Cave paintings on a Wednesday

Today turned out not to be for chores. Who needs clean laundry anyway? We're still doing swim lessons every Wednesday at the Goldfish Swim School on Wednesday mornings, something that Calvin loves, and while we're in town we tend to run errands. But when we came home we got right down to the serious stuff and created some cave paintings.

Cave paintings are mentioned in several of the videos we've watched on prehistoric human life, and we checked out a couple of books from our library, too—Dawn of Art: The Chauvet Cave, which was the best source we could find for pictures, and The First Painter, which was a fantastic story book with beautiful illustrations. So today we tried our own. Calvin collected items from the yard that would have been available to the original cave painters, busted out the washable red paint (which he called ochre for the duration of the project), and tried his hand (and fingers and pieces of nature) at painting a mammoth, a Megaloceros, and other designs he'd seen in the books.

It was a lot of fun. A little messy, and a lot of fun.


Don't sew with cats

It is snowing rather insistently outside at this moment and that adds to the festive feeling that is beginning to take over the house. Our morning project was to light the tree and, although it's still awaiting all but two ornaments, it does add a cheery glow to the place.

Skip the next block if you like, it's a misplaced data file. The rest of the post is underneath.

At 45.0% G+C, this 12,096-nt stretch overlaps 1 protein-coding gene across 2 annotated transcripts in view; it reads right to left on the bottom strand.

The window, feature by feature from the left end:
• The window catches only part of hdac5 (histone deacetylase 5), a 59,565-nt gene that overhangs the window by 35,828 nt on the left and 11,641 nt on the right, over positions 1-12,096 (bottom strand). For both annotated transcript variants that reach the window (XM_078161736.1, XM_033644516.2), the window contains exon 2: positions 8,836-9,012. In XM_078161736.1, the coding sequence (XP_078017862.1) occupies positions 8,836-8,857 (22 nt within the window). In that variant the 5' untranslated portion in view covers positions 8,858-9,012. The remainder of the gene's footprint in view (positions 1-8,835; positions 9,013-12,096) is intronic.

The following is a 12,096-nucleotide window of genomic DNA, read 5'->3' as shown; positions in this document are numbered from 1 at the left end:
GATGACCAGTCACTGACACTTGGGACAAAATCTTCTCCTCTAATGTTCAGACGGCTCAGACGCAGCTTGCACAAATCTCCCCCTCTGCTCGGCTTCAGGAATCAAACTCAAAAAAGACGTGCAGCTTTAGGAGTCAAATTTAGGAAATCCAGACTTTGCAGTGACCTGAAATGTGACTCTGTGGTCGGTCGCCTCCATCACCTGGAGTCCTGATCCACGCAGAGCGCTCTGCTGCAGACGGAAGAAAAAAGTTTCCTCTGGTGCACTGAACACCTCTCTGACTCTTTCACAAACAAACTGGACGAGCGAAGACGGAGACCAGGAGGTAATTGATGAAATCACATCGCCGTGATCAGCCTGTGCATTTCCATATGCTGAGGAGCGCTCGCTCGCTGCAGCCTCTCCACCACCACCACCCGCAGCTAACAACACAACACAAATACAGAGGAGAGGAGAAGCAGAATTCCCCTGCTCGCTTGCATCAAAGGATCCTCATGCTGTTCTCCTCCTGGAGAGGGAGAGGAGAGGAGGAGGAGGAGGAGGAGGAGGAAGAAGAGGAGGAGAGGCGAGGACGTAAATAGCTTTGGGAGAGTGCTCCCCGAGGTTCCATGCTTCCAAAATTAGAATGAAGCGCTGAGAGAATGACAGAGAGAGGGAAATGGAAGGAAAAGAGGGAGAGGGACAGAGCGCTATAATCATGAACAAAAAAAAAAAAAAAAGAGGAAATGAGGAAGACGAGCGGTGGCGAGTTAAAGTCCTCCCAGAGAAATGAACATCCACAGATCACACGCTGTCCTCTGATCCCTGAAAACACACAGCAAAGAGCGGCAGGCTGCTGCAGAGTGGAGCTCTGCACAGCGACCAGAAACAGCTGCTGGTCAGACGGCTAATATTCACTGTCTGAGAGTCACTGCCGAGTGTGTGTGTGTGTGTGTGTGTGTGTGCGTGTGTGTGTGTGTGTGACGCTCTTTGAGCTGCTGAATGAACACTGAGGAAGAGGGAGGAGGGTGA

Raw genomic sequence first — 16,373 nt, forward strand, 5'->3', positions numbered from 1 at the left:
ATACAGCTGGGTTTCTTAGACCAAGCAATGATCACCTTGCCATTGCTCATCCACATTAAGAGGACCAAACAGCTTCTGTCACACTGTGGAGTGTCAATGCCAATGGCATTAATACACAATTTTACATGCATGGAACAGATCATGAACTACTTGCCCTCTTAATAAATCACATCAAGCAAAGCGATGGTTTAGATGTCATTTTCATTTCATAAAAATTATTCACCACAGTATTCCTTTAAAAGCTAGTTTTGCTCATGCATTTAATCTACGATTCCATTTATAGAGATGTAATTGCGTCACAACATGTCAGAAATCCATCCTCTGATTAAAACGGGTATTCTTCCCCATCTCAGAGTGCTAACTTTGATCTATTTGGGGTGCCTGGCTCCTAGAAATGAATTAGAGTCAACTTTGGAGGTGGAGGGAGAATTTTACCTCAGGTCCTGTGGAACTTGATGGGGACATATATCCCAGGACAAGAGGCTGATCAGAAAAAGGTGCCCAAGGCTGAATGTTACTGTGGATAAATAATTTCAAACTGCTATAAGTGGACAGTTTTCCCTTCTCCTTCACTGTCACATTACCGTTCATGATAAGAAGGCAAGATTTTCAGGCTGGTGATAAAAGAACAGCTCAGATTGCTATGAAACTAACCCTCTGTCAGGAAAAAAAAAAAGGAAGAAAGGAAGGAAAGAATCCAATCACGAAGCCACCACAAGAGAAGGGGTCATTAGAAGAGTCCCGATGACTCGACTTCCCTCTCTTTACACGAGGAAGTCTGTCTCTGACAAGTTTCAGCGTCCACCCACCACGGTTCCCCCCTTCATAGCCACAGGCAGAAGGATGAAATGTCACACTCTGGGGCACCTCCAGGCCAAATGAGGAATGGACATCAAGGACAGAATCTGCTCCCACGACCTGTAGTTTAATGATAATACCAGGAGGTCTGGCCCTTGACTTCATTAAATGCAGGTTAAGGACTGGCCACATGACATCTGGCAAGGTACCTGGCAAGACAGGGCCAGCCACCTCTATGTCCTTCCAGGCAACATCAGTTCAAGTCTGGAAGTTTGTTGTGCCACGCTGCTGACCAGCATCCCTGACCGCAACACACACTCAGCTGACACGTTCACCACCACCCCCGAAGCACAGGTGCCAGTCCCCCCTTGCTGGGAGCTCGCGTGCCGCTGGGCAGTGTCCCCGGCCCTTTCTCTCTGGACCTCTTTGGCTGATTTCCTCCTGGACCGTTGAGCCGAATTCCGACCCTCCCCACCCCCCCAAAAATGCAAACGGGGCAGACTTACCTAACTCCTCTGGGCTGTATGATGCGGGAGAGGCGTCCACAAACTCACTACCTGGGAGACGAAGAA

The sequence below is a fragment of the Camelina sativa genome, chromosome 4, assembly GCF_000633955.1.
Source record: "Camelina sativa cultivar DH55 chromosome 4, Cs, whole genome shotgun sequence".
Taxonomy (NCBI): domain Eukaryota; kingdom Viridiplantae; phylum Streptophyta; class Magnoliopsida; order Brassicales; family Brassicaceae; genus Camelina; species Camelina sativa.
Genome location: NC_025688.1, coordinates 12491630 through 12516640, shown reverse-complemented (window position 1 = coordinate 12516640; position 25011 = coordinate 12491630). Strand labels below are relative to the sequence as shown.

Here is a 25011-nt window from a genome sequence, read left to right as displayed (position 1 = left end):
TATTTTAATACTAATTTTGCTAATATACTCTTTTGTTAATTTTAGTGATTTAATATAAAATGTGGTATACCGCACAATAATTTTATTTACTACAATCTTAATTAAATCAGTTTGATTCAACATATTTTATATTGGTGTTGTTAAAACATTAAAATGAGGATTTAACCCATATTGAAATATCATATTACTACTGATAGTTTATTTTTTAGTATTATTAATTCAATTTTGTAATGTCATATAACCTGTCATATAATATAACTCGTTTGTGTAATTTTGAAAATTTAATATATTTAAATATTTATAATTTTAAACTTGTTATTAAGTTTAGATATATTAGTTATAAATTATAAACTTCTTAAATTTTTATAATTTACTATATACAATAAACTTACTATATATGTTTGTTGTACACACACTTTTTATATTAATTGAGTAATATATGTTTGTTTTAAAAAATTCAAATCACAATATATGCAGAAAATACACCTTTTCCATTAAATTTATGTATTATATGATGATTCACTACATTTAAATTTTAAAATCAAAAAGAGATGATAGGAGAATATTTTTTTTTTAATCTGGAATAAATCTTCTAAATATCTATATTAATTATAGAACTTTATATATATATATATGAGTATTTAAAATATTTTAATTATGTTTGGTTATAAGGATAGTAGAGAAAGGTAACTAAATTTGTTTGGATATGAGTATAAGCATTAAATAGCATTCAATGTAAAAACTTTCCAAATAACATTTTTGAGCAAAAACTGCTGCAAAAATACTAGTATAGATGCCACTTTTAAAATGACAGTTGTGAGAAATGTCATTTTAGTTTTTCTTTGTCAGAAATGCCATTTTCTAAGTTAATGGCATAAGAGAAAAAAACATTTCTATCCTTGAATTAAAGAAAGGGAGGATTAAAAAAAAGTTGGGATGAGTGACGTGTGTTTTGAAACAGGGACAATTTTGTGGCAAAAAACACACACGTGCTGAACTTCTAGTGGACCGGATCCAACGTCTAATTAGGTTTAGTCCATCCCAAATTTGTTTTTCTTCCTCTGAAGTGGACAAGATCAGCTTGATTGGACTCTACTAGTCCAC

It actually rained all day—a driving, frigid rain that finally talked us out of running the errands we'd had planned. We spent the morning on the tree and on a few tidbits here and there, like piano, Legos, and rediscovering favorite annual books. Then we got as far as getting dressed after lunch only to stand in the front window and watch the rain blow in sheets, listening to the wind batter the house, before we turned right around and changed back into pajamas. It was just that kind of day.

So a little more decorating, a little time spent with human evolution and migration (we found a great new book: Evolution, The Human Story), and some rediscovering of our favorite seasonal books (ahhh, the Polar Express, just for my train lover).

And then there was a lot of crafting.

We did some prep work for Christmas cards, and then we tackled a sewing project. Sewing on the floor with a cat in the room is near impossible (I could not convince her that the thread was not a toy). Still we actually finished two ornaments together and learned along the way; I learned a blanket stitch, and Calvin got his first go at sewing, something he greatly enjoyed.

And that snow outside, if it does what they say (although when does it ever?), will blanket us with up to five inches of wet snow over night. I love that first morning of waking to white, but I hope it doesn't slow us down on the errands that now must be run—our St. Nicholas celebration practically right around the corner.